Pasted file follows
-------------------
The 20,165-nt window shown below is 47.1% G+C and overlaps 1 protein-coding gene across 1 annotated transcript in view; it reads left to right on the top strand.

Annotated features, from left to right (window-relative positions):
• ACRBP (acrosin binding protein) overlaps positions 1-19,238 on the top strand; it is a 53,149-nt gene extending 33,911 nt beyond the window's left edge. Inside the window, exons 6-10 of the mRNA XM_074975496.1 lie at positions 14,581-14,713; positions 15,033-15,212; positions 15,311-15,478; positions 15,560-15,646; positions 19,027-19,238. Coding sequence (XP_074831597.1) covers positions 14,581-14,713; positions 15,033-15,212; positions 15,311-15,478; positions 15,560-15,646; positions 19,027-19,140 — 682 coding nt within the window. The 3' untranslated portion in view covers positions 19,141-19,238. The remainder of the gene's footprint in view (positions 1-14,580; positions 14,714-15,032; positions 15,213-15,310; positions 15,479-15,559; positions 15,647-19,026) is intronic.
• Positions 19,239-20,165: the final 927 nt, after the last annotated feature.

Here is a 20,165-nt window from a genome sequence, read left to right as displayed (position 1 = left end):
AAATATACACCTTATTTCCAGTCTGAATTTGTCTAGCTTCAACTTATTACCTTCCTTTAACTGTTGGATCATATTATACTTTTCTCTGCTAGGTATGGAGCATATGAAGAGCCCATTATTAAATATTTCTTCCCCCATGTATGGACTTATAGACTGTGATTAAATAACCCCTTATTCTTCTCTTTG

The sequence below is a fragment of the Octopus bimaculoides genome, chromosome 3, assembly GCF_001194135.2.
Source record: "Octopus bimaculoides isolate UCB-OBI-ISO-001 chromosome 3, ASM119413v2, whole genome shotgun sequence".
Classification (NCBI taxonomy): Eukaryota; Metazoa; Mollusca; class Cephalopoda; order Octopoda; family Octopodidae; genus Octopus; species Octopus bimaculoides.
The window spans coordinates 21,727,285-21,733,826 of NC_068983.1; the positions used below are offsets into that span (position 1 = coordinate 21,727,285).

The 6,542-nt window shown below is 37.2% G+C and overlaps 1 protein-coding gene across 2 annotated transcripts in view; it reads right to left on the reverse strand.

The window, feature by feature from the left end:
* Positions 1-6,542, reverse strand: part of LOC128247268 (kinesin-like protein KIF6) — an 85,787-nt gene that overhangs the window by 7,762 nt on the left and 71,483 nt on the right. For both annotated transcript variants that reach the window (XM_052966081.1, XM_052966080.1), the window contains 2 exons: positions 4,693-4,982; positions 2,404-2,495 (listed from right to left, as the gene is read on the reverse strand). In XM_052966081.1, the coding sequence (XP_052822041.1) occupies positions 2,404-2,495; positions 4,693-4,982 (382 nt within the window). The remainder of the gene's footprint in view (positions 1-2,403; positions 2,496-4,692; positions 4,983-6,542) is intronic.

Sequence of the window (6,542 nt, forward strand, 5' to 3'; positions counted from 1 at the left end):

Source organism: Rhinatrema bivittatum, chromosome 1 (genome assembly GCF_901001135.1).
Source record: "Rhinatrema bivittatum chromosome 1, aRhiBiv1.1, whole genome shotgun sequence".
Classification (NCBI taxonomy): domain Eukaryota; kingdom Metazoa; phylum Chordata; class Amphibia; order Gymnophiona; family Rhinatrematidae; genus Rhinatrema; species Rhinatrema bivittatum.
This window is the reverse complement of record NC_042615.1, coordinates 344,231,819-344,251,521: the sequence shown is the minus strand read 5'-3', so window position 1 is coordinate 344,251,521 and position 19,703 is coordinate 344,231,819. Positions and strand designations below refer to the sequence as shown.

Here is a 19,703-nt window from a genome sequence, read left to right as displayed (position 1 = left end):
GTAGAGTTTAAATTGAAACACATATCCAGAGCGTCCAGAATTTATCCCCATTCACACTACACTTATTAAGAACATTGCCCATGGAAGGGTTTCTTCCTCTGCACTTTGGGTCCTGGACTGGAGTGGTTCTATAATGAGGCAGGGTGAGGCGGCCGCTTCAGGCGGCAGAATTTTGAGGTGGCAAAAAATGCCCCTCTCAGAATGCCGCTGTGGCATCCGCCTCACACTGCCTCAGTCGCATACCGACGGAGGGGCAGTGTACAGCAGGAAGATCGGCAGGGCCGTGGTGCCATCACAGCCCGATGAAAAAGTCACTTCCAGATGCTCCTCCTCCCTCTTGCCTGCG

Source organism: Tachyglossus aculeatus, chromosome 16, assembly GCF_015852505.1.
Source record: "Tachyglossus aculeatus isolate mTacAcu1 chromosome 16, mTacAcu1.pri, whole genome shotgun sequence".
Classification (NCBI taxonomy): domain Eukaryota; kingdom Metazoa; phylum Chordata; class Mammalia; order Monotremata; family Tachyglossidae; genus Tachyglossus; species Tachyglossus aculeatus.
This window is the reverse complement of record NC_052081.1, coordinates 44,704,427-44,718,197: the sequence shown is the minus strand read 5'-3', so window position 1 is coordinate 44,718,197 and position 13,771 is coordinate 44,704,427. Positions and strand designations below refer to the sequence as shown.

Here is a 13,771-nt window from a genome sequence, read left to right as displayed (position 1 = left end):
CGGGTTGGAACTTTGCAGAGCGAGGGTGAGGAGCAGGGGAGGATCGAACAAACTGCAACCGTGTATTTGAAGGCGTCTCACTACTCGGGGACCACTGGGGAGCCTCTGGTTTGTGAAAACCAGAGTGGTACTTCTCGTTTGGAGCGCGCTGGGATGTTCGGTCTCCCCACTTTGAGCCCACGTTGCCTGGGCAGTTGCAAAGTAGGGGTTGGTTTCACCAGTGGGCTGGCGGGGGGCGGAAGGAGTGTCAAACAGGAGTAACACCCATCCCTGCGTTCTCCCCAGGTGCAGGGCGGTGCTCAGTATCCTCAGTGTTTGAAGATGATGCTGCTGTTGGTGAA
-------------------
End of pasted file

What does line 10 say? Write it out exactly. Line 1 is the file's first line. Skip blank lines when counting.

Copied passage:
The window spans coordinates 21,727,285-21,733,826 of NC_068983.1; the positions used below are offsets into that span (position 1 = coordinate 21,727,285).